Therapist for young adult - United Healthcare insurance only

My early-20s daughter is ready to try therapy again to try to get to the underlying causes of her anxiety and depression, which she has been self-medicating with drugs, primarily marijuana.  In many ways, she is more of an adolescent than her chronological age would suggest.  She's four years out of high school, lives at home, and during that time, she has only had one job, from which she was fired for chronic tardiness.  My health insurance is United Healthcare (UHC), which I understand is unpopular with therapists.  I've asked my therapist friends for recommendations, but none of those recommended accepts UHC.  I have a 90-page list of UHC preferred providers, but the names mean nothing to us.  So this is a longshot, but if you know of a good therapist (preferably a woman, woman of color a plus) whom you know takes UHC insurance, I'd be grateful.  Thank you.

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My heart goes out to you and your family. It is very hard to have a child with depression and anxiety. I have been struggling with my 16 year old for more than 3 years. We did a lot of different therapies with no avail, recently I took the leap and brought him to a psychiatrist. He prescribed him Lexapro 10mg and it made a big difference. The psychiatrist mentioned that for anxiety, he needs cognitive behavioral therapy and for depression dialect behavioral therapy. I don’t have a referral for therapists covering your insurance but I wanted to point out you would want a specific therapist for each condition. I came to understanding that you need both medication and therapy to have a good effect. My son will go to a therapeutic boarding school because he is refusing therapy here. I think change of environment will also help individuals. Maybe you could consider an insitutions like that for young adults! Hang in there and keep breathing!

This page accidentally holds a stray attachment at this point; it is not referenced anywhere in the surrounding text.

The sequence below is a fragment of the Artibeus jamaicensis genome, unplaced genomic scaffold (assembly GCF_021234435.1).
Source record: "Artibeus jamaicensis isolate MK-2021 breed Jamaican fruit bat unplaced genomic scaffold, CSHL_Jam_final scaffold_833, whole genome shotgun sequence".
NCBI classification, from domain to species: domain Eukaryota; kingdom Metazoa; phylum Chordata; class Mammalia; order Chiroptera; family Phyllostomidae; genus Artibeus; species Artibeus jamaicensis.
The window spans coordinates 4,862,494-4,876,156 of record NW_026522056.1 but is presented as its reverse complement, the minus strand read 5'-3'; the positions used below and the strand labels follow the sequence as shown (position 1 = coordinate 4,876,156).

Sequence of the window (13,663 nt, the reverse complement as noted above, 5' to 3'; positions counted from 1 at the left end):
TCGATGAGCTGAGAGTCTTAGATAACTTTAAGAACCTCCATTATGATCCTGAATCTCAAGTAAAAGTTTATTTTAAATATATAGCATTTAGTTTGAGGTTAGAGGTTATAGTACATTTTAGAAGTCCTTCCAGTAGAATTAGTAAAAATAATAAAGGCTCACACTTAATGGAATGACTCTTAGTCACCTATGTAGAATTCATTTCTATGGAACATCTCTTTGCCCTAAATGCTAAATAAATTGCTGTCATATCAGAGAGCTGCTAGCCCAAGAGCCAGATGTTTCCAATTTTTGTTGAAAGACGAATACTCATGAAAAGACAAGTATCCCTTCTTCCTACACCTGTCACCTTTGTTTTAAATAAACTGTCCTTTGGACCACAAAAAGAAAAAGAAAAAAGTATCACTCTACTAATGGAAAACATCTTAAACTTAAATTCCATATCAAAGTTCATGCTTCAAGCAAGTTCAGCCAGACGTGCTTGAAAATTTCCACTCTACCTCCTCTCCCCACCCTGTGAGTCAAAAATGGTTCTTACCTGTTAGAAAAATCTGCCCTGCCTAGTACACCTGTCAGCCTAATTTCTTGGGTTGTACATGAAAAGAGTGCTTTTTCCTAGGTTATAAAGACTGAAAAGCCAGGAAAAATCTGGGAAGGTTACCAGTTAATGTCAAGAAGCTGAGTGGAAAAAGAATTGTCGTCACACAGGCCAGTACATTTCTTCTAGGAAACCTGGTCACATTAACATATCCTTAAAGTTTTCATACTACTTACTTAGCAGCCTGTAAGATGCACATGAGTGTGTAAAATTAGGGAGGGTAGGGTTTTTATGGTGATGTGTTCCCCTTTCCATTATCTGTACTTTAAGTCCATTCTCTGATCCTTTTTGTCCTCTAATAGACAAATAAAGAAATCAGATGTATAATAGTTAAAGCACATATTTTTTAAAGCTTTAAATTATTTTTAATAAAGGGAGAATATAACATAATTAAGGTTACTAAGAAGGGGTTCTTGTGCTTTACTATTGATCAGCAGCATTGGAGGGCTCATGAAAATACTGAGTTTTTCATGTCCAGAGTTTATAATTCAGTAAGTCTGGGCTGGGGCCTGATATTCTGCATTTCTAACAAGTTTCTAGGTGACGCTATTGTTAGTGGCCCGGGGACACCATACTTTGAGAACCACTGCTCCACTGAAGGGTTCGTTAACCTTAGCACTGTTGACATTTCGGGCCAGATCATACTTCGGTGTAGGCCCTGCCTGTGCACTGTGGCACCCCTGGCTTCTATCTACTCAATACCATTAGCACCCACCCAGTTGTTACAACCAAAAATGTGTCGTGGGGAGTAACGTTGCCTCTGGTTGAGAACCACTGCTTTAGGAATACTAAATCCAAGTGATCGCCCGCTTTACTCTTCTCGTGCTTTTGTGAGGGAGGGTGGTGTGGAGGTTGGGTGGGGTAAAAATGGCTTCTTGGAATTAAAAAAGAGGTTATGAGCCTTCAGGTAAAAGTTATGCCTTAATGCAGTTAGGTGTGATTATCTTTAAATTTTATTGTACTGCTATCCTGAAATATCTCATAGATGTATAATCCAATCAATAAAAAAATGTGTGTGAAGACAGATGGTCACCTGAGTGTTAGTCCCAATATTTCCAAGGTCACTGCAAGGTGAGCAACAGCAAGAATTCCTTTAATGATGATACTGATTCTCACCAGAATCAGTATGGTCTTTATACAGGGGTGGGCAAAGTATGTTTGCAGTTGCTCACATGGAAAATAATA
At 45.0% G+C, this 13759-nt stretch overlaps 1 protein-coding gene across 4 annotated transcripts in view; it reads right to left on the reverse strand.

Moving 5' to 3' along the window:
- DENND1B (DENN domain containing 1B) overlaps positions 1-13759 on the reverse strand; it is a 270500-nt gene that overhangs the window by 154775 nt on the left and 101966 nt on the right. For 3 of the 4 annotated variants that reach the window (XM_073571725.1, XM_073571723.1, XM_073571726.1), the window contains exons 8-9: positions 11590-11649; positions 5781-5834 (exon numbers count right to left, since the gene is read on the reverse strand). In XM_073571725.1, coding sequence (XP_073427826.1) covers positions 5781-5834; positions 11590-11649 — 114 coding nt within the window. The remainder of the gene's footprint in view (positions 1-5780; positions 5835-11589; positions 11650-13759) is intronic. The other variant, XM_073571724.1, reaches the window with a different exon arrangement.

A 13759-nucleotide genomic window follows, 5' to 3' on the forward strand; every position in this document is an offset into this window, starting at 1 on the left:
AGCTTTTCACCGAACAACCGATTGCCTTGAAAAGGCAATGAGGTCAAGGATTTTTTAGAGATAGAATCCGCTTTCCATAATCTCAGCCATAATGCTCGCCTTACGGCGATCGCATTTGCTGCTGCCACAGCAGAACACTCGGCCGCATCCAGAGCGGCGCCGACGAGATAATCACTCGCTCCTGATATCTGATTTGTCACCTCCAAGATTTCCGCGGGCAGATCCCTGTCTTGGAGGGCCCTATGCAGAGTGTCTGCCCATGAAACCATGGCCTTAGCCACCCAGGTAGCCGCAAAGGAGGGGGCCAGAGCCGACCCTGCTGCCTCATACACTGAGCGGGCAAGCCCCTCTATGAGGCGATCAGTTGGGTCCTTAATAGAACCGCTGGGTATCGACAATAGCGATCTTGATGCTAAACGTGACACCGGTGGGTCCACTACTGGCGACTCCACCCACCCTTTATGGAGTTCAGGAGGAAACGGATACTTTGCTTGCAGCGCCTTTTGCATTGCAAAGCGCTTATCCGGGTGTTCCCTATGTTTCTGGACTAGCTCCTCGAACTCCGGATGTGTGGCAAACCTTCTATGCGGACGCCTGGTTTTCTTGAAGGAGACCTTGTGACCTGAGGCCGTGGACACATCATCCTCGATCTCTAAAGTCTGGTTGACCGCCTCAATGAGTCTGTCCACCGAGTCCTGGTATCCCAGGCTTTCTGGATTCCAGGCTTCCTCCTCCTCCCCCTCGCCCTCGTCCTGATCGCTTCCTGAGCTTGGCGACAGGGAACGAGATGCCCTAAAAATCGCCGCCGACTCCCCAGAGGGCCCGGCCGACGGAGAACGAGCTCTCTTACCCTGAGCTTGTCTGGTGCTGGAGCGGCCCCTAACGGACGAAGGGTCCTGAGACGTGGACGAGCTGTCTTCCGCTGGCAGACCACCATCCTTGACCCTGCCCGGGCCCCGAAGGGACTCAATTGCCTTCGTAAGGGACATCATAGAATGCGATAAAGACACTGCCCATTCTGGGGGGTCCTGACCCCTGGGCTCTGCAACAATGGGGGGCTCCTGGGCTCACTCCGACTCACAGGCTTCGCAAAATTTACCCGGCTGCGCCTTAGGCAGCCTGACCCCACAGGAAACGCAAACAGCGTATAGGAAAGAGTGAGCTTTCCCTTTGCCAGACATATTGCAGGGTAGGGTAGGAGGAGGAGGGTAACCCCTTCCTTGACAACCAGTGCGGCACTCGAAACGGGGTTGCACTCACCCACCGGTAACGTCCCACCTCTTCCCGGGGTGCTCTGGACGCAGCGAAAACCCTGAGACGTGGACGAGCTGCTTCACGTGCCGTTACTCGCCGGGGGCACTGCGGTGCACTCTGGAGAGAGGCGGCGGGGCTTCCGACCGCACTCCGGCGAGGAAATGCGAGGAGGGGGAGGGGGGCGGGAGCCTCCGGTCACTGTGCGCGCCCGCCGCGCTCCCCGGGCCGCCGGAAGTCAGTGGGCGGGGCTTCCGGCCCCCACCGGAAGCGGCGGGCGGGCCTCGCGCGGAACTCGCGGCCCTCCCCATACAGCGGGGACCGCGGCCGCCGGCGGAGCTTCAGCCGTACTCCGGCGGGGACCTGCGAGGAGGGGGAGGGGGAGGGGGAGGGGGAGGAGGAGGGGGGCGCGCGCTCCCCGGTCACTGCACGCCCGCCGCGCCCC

I took a shorter list to the doctor.  She checked off the ones she thought were okay, and I started calling.  I got a couple more random names from a psychiatrist (who I found via BPN but had to pay out of pocket for) and both names were on my insurance list.  The psychiatrist gave me names of therapists he thought would be a good fit.  Though I think some psychiatrists actually do therapy.  I think it would be fine to filter the list by sex, by location, and then take a shorter list (not 90 pages!) to an appointment with your daughter's doctor.  Maybe if you call CAPS at Cal (counseling and psychological services) they might be able to give you some names of therapists who work well with younger clients?  I hope some of these ideas may help.